The sanitation worker has lots of collaborators, just like Ebestein, that help him find the garbage gold, but only Mr. Molina decides which pieces are worthy of display. It is true that the Sanitation Department prohibits employees from taking things for their personal use, but since Mr. Molina is sharing his trash treasures with everyone, it is within the rules.

In different ways both Molina and Ebestein bring a reflection for our busy day to day life. The necessity to not overlook our connection to death and also not overlook the beauty in ordinary, thrown away things.

Social Media is a necessity now for museums, but it can also be a theme for their exhibitions.

The marketing and communications department of museums had to be updated to succeed in the web-involved world we live in today, and so they did, creating social media platforms, and fueling them with content, building customized memberships, and social/cultural events, but does that evolution really translate to the museum inside? No, the museums themselves, despite all the other departments’ efforts, have remained the same.  Fixed hours, fixed payment structure, limited variety of activities. Our society now needs to be able to touch, to interact, to take pictures and put them up on Instagram, they need museums to talk about the present, to relate to their interests, no to only focus on the past. They wan’t to participate, socialize, and be involved.

Judith Dobrzynski says, in an article for the Wall Street Journal: “future museum-goers won’t be satisfied by simply looking at art, but rather prefer to participate in it or interact with it.” So the challenge for museums is to achieve the balance between the traditional museum activity and structure with the social, cultural and participatory demands of the current society. And some are stepping up and conquering this new territory, where they will let you interact, create, touch.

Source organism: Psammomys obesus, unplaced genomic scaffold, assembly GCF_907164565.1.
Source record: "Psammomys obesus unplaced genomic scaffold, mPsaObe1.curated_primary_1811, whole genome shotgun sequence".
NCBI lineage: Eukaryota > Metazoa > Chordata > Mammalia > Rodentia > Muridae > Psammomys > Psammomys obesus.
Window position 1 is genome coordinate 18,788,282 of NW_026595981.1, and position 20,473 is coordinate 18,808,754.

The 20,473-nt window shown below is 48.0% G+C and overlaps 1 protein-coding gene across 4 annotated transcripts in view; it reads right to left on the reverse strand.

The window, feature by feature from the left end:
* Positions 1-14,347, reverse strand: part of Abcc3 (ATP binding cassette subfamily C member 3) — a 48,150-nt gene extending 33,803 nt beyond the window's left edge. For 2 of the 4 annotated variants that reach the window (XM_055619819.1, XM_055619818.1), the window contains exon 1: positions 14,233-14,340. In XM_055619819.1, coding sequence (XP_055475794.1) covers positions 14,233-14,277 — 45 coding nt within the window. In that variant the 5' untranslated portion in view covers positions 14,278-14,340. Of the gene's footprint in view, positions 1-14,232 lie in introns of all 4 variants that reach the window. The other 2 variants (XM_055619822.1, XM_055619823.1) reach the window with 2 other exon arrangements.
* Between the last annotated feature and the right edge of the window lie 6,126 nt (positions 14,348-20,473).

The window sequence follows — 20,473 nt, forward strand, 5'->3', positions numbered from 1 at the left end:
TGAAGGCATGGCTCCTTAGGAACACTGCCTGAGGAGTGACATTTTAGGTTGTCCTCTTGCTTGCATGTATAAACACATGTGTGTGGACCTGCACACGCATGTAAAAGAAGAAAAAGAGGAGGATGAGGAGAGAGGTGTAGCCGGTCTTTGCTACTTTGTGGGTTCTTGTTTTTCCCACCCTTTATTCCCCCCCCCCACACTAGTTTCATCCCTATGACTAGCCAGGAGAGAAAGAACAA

One example is The Walker Center of Arts in Minneapolis, Minnesota, they have came up with “Open Field”, a summer program that  transforms the Walker Art Center’s big, green yard into a cultural common, which means a shared space and collection of resources activated, managed, and cared for by the public for the benefit of all. Another museum that has created a space for creation and participation is the Dallas Museum of Art, with its Center for Creative Connections, a space that provides interactive encounters with original works of art and artists.

Social Media has played a big part on the transformation of museums, and not only as a mean of Communication and interaction, but also as art. We now have another style , the social-media art, a term that couldn’t have been created, say seven years ago, or even five.

This kind of art, is the post-modern kind that mixes all styles and all medias to create something new. It involves performances accompanied by Twitter feeds, paintings inspired by Facebook profiles, online works that evolve as people participate, videos compiled from postings on YouTube and more.

Many exhibits were created with Social Media as a subject, like “The Social Graph”, curated by the editor of Hyperallergic Hrag Vartanian and exposed in November of 2011 in Outpost, that explored the relation between contemporary art and social media as a medium, facilitator, and subject for art. Another example was the exhibition “Free”, at the New Museum in New York, that explores how the internet has fundamentally changed the landscape of information and notion of public space in the society.

Sources: museum-id, artnews, hyperallergic

Don’t you love to see art when strolling down the streets? We know we do. And street art can change landscapes, cities and perceptions. One example we told about you was when Chicago became a big monopoly game. This time, we are taking a trip to Europe and Middle East.

In Hamburg, Germany an unknown artist decided to “adbust” the H&M bikini campaign featuring the Brazilian model Isabele Fontana. How? with a simple trick: placing the Photoshop toolbox in them. The toolbox makes us wonder, is this really how she looks like? Enlightening us with a sense of reality, that doesn’t exist in beauty magazines and ads.

Another artist that likes to play is Florian Rivière , and his playground is the city. Based on Strasbourg, France, he takes simple elements to create new views. A self-proclaimed “urban hacktivist”, he creates spontaneous games, traps, maps and other things that create a whole new look into public space and help you have fun while strolling in the city.

Finally, the Dihzaheyners are also devoted to make the city look more playful and colorful. The team of artists/designers has them aim to make Beirut brighter with color. One of their projects are the stairs on Mar Mikhael St, they painted the 73 steps in seven hours and put a little more color into the city.

Sources: vansick , florianriviere and streetutopia